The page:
A fatal skin disease believed to have first appeared in Vietnam has recurred in the central province of Quang Ngai, local authorities reported on Sunday.
The mysterious disease has killed 24 of 240 people to become infected with it since first appearing in 2011.
Six people have been admitted to local hospitals in Ba To and Son Ha districts with the disease since the end of last month, after about three months of no reported cases.
The new patients were diagnosed as having the illness that begins with blisters on the hands and feet and the loss of appetite, and can turn fatal due to organ failures, starting with the liver.
It is officially known as the syndrome of dermatitis and horny layer thickening in foot and hand in Vietnam.
Local and foreign experts, including those from the World Health Organization have yet to find the cause of the syndrome that has been mostly recorded in Ba To District, or come up with an effective treatment method.
Speaking to Thanh Nien, Le Han Phong, chairman of Ba To District People’s Committee, said four of the latest patients are from one family in Ba Dien Commune – the disease’s focal point with 124 cases of infection and 16 deaths from it so far.
The youngest victim was seven years old and the eldest was 75, Phong said.
Two others are from Son Ha District’s Son Ba Commune, where authorities also detected nine cases in which patients had slightly increased liver enzyme levels, one of the symptoms associated with the disease.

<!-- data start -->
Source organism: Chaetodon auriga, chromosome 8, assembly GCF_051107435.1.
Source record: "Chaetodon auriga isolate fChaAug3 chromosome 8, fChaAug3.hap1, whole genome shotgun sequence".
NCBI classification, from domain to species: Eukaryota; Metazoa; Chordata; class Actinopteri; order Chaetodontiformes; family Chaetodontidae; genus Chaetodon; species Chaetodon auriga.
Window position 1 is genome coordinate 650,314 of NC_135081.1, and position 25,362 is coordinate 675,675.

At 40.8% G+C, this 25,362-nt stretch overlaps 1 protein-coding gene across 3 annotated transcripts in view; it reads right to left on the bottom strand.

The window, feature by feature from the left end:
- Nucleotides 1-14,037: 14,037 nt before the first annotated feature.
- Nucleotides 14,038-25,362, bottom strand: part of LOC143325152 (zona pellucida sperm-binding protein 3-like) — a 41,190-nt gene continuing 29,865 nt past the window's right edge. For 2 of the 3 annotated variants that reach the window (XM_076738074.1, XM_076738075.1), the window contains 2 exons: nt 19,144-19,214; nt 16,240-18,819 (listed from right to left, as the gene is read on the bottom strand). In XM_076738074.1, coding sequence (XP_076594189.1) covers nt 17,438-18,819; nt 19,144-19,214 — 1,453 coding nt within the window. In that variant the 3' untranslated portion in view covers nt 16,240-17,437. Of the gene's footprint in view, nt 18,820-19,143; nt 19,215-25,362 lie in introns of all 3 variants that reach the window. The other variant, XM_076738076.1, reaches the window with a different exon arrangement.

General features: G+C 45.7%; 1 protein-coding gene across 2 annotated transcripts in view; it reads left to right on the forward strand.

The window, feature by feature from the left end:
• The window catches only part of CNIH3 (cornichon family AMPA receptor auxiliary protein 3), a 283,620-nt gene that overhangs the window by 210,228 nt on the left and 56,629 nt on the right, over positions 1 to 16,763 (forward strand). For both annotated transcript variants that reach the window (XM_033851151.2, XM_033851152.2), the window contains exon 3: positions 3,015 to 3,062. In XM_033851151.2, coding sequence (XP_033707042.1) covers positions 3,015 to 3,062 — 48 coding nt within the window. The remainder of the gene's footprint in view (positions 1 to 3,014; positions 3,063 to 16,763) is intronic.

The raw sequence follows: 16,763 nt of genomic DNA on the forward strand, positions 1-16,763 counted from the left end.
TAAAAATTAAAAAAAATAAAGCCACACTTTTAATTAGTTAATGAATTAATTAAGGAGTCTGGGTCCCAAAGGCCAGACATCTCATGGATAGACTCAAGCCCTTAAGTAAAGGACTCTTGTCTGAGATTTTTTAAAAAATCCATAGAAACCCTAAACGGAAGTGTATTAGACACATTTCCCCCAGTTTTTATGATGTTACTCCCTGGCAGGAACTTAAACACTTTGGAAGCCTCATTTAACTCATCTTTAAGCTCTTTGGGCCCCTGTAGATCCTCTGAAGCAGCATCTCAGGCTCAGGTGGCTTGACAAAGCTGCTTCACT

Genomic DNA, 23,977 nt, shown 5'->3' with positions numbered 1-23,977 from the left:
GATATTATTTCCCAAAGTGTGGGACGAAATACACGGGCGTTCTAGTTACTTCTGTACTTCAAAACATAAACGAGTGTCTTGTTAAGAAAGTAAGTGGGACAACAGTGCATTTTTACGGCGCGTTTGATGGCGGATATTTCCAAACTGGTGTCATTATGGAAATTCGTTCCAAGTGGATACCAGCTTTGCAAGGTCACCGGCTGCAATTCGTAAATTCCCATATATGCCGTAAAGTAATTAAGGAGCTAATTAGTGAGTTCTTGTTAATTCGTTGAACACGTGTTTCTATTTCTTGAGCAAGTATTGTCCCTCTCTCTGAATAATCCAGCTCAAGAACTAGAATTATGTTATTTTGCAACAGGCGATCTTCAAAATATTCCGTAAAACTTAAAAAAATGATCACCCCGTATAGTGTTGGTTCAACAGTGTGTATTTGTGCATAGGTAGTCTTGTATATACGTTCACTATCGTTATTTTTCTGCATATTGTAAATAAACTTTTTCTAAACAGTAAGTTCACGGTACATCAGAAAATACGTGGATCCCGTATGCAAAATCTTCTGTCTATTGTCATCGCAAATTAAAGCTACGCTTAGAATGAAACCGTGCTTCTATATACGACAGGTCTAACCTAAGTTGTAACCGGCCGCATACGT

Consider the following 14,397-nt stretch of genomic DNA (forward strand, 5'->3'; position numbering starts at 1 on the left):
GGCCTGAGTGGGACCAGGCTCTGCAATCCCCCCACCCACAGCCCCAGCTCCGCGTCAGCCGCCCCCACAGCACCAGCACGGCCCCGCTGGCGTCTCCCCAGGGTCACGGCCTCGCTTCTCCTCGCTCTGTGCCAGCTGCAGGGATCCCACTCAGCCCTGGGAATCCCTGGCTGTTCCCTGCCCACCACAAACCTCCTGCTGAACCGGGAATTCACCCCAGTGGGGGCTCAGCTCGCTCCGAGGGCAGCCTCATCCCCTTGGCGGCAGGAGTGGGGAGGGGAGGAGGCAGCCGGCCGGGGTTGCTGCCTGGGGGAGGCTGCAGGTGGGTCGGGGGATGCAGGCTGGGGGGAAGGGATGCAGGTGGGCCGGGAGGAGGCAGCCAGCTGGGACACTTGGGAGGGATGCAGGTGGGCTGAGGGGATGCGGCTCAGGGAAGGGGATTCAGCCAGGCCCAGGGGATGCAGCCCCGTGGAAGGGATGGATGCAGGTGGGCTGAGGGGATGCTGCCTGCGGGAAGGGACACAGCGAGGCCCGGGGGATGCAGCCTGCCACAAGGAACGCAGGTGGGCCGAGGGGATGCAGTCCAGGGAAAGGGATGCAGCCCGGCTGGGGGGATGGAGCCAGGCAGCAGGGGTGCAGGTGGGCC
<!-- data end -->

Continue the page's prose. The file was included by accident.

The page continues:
All patients suspected of having the disease have been placed under close observation by local health workers.
Dinh Van Nun, head of a Ka Khu Village in Son Ba Commune, said people are “very scared” because they have heard that the disease killed many in Ba To District last year.
In the meantime, the Quang Ngai Center for Preventive Health has sent teams to sterilize the environment, and take samples of the water and soil in Ba To. More health officials have also been sent to the locality to control the situation.
The same measures have been launched in Son Ba.
Since the disease first broke out in April 2011, scientists from various fields have undertaken inspections and conducted tests to find its cause. They have concluded that it is caused by chronic poisoning, but have so far failed to identify the toxin responsible.
In an interview with the online newspaper VnExpress, Dr. Babatunde Olowokure from the World Health Organization (WHO) in Vietnam said the disease is not similar to any disease or illness that has ever been known in the world.
He warned that it will therefore take more time to find the cause than expected, and that in some cases the cause may not be identifiable.